December 1st is the six month mark of moving to Wisconsin, living with Matt, and being engaged. It’s been a tough six months but I’m slowly finding my groove and I’m trying to make the best of it.
December 1st also marks five months of having a dual income for one household. I’m not very proud of what we have to show for it. I have a small dent in my credit card (good, not great), we have a few wedding things paid for (not enough to justify our small savings), and I’ve spent way too much on spoiling myself. Between trips to visit family and friends nearly every weekend for 6 months, clothes to cheer my bored self up, and the unexpected expenses of life, my savings rarely increases.
We have a lot of big and expensive events coming up to pay for, specifically a wedding and a few career goals. I have been thinking about how to cover all of this, plus make a bigger dent in our student loan debt. I started KPR, and that certainly has potential to help but it’s not enough. I took a long, hard look at my budget and realized that cutting back on some of the frivilous things is worth it to pay for these bigger, much more important events.
So I’m starting fresh with a spending diet for 13 months. I thought about starting January 1st as a New Years Resolution but why put it off when I could start a month early and save that much more money.
So December 1st is the day. (Technically though, I’m going to start it on November 27 because that’s my payday and it makes things a little neater and more of a fresh start but the 1st sounds better.)
- I save $150 per paycheck – used for presents, wedding stuff, and larger purchases that Matt or I need
- I pay $125 towards my credit card each paycheck
- Matt and I both allow ourselves $125 to spend however we want per paycheck
- Every other penny is accounted for with bills and food and gas
I took this spending diet on myself, so I am not forcing Matt to join me. He is in charge of how he wants to spend his money and that’s ok with me. This challenge is for myself, but he is welcome to join me if he’d like.
Here’s how it’s going down:
The $150/paycheck that I save, I will do better to keep it that way. I am way too flexible on what I use that money for and that needs to stop. This might sound vague but I will consider each withdraw before I make it. Honestly though, I’m much better with out of sight, out of mind so I am tempted to keep it hidden in a harder to access place. However, we will have to use that money for some things so I want to make sure it’s a smart location. I have 7 days to figure it out. Either way, even if I kept most of it in tact, I would save $3,500 in 13 months.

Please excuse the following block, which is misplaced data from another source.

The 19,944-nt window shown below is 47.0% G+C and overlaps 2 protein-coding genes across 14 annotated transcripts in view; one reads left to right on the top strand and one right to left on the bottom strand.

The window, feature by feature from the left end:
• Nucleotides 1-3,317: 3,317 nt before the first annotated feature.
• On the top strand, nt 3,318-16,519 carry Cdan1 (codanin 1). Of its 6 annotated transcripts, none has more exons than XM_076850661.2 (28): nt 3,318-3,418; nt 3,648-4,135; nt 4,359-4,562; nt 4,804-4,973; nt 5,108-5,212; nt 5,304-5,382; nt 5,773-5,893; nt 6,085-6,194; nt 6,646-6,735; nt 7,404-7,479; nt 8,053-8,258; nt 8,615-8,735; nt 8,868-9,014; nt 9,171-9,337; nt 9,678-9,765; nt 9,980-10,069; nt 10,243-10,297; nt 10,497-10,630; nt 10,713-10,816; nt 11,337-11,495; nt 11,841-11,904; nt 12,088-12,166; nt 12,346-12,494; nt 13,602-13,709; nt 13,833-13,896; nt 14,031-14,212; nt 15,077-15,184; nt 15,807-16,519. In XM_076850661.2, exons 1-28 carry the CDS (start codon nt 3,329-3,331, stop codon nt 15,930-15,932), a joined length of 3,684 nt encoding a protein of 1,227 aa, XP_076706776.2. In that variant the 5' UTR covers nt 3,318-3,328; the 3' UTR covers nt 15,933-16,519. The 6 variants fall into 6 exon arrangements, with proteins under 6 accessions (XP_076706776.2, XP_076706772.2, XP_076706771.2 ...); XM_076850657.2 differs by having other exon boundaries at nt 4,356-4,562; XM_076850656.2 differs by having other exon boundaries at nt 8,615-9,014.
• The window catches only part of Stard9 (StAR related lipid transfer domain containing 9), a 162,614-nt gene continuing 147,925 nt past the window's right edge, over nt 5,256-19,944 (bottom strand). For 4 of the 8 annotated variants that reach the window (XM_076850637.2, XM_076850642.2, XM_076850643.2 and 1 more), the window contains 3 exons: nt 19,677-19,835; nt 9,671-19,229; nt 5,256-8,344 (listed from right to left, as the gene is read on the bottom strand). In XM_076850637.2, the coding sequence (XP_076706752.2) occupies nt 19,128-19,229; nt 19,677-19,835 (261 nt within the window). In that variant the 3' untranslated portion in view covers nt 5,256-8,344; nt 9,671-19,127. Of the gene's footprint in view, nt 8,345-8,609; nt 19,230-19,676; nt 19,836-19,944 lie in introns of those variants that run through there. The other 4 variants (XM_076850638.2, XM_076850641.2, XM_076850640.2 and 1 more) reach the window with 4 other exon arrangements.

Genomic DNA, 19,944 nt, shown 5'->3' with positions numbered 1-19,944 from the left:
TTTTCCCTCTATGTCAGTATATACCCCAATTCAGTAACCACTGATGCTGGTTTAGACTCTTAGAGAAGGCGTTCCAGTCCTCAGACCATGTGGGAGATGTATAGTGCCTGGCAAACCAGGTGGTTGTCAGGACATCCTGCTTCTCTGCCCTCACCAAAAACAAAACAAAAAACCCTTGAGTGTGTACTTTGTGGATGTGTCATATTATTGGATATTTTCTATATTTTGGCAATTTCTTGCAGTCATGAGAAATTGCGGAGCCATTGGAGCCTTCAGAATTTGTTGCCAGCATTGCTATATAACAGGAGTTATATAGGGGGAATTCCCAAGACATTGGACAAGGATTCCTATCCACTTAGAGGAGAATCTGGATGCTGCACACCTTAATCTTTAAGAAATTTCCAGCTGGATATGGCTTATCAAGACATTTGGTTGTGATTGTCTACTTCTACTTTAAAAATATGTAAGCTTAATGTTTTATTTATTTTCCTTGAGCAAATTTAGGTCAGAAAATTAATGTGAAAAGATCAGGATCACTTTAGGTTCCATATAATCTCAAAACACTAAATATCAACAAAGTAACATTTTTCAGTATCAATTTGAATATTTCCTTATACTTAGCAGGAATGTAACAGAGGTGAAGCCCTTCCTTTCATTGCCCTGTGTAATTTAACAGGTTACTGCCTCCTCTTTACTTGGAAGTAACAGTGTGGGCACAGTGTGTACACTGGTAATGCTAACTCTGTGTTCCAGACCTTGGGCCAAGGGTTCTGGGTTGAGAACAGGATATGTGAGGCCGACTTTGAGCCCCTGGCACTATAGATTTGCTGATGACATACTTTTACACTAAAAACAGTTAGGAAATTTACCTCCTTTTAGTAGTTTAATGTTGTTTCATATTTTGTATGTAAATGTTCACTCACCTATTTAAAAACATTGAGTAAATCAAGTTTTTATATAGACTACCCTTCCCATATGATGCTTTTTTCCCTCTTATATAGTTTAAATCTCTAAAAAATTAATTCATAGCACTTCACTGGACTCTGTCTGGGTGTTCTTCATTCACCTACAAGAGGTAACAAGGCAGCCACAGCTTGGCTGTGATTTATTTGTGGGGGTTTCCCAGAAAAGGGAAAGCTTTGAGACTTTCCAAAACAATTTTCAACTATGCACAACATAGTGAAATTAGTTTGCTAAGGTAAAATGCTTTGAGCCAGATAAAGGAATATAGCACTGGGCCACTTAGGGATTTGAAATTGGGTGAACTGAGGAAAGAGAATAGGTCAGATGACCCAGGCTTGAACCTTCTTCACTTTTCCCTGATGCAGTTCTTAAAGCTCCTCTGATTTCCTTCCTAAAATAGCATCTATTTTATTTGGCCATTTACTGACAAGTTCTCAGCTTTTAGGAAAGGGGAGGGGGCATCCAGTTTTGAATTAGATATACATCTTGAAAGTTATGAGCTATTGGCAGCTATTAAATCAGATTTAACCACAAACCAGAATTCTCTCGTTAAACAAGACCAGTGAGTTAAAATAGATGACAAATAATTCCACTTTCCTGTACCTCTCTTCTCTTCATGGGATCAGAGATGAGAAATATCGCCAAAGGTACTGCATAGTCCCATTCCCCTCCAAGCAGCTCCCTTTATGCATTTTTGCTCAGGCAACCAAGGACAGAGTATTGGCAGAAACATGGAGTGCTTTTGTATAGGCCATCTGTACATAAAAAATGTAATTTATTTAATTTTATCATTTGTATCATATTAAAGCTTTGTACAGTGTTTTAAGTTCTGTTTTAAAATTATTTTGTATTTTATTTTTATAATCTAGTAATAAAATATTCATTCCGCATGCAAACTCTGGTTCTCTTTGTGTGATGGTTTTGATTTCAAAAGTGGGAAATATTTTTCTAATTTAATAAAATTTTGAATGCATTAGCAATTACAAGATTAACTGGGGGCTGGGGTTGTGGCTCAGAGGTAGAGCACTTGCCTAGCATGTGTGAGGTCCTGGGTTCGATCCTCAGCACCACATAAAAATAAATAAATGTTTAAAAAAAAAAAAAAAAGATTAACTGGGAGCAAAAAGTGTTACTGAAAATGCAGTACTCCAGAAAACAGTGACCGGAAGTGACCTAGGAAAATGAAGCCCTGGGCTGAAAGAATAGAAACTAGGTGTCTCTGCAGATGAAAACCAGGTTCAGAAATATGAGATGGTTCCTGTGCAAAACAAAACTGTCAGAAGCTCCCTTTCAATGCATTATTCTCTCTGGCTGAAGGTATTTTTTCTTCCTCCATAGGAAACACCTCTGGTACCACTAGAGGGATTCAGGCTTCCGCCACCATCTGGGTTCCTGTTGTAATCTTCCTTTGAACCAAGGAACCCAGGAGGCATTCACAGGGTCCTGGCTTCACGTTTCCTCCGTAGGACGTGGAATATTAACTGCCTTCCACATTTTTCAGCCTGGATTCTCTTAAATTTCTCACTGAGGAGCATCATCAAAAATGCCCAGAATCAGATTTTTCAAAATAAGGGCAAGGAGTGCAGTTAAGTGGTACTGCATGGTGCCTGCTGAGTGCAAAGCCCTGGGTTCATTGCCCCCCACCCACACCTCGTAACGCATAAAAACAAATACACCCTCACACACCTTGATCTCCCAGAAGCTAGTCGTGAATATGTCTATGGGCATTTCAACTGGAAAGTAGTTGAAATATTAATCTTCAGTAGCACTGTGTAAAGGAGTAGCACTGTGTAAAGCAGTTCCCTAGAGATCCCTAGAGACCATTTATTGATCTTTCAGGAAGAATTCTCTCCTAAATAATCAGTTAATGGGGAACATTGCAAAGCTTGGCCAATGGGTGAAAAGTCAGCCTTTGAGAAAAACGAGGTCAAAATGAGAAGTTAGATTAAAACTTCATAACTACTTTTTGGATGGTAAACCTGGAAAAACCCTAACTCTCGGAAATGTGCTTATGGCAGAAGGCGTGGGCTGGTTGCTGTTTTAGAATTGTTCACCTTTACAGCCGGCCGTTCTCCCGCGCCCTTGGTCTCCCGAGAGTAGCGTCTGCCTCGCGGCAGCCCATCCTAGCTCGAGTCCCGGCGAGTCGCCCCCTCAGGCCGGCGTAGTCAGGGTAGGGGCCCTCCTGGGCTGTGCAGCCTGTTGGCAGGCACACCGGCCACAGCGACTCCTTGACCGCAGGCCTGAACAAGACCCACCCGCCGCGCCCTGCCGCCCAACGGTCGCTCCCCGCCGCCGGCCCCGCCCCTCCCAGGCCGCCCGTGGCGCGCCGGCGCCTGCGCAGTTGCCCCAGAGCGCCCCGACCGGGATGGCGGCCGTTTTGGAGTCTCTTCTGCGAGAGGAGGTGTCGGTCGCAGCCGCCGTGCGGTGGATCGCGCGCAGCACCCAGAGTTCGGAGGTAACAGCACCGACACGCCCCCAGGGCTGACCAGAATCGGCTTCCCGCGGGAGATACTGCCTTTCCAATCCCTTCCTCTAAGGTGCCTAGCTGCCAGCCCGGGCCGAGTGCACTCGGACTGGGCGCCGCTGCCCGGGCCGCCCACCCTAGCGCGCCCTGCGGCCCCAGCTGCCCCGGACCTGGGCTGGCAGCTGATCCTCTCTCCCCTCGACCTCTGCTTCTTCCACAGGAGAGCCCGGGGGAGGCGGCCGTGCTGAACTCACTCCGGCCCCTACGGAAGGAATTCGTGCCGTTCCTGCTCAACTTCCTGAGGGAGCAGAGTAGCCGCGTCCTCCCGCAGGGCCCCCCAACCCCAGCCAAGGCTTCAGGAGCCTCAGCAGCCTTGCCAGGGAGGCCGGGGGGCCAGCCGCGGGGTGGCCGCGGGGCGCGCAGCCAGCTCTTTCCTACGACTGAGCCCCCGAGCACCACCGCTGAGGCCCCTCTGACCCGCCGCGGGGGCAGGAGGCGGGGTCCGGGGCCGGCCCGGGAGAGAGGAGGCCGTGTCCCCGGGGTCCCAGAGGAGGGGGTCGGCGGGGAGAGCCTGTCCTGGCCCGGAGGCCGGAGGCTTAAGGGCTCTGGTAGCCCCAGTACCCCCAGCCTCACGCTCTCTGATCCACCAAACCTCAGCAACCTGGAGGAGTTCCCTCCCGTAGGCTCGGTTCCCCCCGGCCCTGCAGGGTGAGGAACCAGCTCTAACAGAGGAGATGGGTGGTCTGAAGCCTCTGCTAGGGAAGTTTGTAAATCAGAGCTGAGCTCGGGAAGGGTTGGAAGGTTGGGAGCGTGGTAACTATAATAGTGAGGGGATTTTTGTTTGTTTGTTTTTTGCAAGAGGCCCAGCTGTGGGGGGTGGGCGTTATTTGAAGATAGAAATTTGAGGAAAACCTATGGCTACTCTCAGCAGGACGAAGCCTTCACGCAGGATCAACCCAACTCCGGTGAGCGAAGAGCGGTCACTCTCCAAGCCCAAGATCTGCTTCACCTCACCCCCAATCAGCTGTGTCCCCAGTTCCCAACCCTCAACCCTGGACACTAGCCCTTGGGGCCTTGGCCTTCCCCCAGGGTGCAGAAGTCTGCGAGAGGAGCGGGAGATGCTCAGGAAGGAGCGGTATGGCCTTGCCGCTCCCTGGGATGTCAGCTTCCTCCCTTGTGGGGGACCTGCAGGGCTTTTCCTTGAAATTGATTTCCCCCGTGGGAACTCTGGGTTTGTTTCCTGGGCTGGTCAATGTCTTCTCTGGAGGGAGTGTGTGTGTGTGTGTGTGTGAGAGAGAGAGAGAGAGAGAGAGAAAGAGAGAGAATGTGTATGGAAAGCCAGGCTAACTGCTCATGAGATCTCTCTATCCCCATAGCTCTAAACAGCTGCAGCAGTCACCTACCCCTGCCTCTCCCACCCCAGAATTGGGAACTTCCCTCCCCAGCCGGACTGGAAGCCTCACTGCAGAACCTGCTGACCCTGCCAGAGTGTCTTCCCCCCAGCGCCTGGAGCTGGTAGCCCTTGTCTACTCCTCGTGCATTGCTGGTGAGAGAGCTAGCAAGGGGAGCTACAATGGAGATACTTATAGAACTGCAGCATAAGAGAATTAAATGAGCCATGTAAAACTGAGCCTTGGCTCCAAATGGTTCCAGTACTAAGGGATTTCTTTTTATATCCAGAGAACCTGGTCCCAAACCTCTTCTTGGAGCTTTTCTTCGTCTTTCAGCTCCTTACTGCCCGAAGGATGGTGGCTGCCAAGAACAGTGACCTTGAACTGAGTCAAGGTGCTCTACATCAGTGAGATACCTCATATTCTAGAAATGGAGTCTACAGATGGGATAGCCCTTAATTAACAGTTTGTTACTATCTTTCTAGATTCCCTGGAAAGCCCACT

The $125/paycheck that I pay my credit card with will stay the same. As important as it is to save for the future, it is important to tackle debt. Staying at this rate will get my credit card to a balance of $0 in less than 13 months. Convenient timing, eh. Then our snowball effect can continue 🙂
The $125/paycheck that works as my allowance will be changing. I certainly do not need to be spending $250/month on random stuff I want but don’t really need. That’s $3,250/year! That’s more than my credit card balance! Although I will not be cutting this category out all together so I won’t save quite that much, my goal is to save $1500 of my allowance to go towards savings and my career goals. I will save $60/paycheck and spend wisely with the rest. I don’t believe in putting my life on hold because of money but I do believe there are smarter ways to spend it to get the most out of it. And to me, my career goals are worth any sacrifices I will have to make.
That means by next December I will have $5000 in savings and will be completely out of credit card debt.
This does not account for raises, tax returns, additional income with KPR, or those exciting months when I get 3 paychecks instead of two (April & October). That money will be spent as we see fit, however I’m guessing I will want to split it into thirds (credit card, debt, and a fun treat for my hard work). This also does not factor in that Matt saves much more than I do each paycheck since he saves more and I put more towards debt until one of his debts is next in the snowball.
I am very excited for this challenge. I’ve waited for so long to have more money than just making ends meet and I’ve wasted six months of it so far. I am in total control of my finances so I have no excuse to not make progress. And trust me, I will document all of it.